Basset is a young and rising all-acoustic group, consisting of vocalist Yasmine Shelton, songwriter/musician Sam Clark, and twin brothers Aaron and Noah Philipp-Muller. While they draw on folk traditions from both sides of the pond with their heavy use of fiddle, mandolin and cello, their original tunes also take inspiration from old blues music (hear Shelton’s powerful vocals), 50s and 60s rock, and their shared classical background. Their inventive style has earned comparisons to The Punch Brothers, Belle and Sebastian, and Of Monsters and Men. They recently released their debut single, “Dave and the Queen of Toronto”, and are set to release their debut EP in late June.
Basset often uses the old bluegrass method of gathering around a single microphone for their live shows, filling the room with their infectious love for each other and the music they play. There’s never a dull moment between tunes either, as audiences get a glimpse into the charming – and at times ridiculous – antics of this tight-knit group of friends. The band was formed in Winter of 2016 while all members were studying liberal arts at Victoria College, at the University of Toronto. Sam and Aaron, both songwriters from a young age, were first year roommates and fast friends, frequenting open mics around the university with their acoustic arrangements, sometimes accompanied by Noah on the cello. Still in need of a lead singer, Sam turned to Yasmine. He had been bewitched by her a capella rendition of Nina Simone’s “Feeling Good” at an open mic at the college, and they had since become good friends.
Now a quartet, the band’s first gigs involved playing background music at college functions; however, the goal was always to develop their own original music. They quickly grew out of the university scene, and now, almost three years on and having left their college years behind them, the band has played some of Toronto’s premier music venues, including the Painted Lady and Lee’s Palace, as well as regular house concerts across the city. They have appeared at the Summerfolk music festival and Heartwood Concert Hall in Owen Sound, and developed a supportive network of industry professionals who view the band as a young act brimming with promise, sharing stages with The Lifers, NEFE, and Citizen Jane.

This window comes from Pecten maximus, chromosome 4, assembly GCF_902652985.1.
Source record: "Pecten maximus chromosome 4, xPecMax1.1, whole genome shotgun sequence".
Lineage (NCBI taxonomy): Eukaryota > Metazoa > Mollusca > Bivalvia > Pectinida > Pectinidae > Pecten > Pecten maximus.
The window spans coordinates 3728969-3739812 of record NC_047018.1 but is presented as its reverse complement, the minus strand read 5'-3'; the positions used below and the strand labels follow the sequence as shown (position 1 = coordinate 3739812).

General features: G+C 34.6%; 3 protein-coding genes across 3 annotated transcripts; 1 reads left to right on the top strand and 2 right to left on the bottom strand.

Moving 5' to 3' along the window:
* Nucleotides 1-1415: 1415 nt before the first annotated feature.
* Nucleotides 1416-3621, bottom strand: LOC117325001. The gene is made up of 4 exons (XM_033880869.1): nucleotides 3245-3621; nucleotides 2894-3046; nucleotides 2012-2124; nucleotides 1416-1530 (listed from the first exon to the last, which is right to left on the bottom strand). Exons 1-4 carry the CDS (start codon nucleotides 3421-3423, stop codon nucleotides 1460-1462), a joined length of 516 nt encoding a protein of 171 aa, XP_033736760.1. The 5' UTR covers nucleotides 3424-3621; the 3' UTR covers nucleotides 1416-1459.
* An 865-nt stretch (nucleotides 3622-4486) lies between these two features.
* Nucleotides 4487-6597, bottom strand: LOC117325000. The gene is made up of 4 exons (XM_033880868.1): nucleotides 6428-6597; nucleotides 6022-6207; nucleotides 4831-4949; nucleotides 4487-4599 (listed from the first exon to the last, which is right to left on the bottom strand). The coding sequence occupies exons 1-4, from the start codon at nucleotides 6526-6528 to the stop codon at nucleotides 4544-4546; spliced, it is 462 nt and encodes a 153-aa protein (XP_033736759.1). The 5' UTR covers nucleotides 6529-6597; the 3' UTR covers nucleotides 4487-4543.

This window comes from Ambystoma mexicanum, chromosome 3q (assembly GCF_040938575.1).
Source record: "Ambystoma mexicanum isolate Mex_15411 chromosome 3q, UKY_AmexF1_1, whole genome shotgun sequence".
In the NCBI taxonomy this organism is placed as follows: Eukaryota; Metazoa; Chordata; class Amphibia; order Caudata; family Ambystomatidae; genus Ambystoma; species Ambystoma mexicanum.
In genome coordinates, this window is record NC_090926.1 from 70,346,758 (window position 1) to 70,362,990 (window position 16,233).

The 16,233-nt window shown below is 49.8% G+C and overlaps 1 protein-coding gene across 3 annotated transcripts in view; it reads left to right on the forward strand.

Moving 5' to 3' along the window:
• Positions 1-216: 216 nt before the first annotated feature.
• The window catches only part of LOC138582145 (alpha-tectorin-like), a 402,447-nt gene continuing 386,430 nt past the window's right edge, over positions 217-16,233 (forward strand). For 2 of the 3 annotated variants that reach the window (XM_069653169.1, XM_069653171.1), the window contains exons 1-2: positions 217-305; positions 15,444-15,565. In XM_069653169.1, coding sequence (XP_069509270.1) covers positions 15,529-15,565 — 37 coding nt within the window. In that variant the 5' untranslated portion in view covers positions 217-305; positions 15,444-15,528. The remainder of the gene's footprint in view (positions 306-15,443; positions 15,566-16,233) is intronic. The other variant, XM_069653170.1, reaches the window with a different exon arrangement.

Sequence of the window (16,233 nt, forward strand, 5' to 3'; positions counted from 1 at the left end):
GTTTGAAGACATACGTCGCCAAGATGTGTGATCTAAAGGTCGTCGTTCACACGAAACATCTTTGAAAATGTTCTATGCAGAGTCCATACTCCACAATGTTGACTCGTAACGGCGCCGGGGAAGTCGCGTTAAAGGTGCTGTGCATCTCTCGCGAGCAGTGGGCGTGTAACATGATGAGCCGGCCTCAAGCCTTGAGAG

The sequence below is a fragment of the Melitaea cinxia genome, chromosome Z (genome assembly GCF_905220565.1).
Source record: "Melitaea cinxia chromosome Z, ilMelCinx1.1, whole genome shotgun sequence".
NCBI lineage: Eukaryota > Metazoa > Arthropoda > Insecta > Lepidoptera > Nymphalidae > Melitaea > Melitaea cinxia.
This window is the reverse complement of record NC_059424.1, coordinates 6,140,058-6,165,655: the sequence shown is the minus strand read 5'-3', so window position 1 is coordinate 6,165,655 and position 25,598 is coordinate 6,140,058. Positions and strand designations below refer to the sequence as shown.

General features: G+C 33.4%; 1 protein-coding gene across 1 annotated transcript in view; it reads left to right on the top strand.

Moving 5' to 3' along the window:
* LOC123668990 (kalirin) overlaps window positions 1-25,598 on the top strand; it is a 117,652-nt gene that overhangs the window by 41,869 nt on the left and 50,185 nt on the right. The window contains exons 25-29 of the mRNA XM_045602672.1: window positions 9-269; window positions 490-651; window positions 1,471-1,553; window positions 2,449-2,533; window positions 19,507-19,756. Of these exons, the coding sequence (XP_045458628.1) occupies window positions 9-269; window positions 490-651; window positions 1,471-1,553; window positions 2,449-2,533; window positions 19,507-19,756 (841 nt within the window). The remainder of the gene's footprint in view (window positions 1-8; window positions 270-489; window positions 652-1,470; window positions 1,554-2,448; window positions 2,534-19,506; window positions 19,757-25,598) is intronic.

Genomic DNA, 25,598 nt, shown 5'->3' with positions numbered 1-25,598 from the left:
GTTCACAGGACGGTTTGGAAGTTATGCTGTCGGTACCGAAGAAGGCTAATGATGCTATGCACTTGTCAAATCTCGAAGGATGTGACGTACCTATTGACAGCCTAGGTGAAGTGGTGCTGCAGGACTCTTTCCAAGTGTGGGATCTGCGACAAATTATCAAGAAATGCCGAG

The band is premiering their newest single “Waterloo” today. “I wrote the lyrics to Waterloo about 2 years ago when I became aware of the opioid crisis” says Aaron. “In the song I try to create a picture that the audience can visualize, mainly through a degree of specificity, as seen in the line about a Timmies in the outskirts of Waterloo, Ontario. I also tried to pit realistic images against metaphorical language, like the line ‘scream wrapped up in shivers’, which is meant to capture the experience of opioid withdrawal. Musically, I tried to create 2 moods, where the verses and solo sections are powerful and inflamed, while the chorus is more wistful and frail. I hope that the extreme emotional contrast is reminiscent to classic rock from the 70’s. In the song, I try to introduce a very simple story about someone living on the fringes, whose existence is tied to something as unpredictable as a fluttering kite. Ultimately, I want to portray an individual who is suffering in silence. The lyrics in this song are meant to leave the audience with a snapshot, or even a story. I hope the audience members want to punch the air during the verses and then feel a knot in their chest during the chorus. The creative process in this song took the band to places I could have never imagined. Through experimentation, Sam landed on the defining fiddle line you hear at the beginning, which I think gives the song these awesome creepy circus vibes. Noah brought the syncopated cello hits to the table on the same day, which gives the piece a driving feel early on and ties together the guitar and fiddle”. You can check out the song above and stay up-to-date with the band and all upcoming music and tour dates, as well as stream and purchase their music via the following links: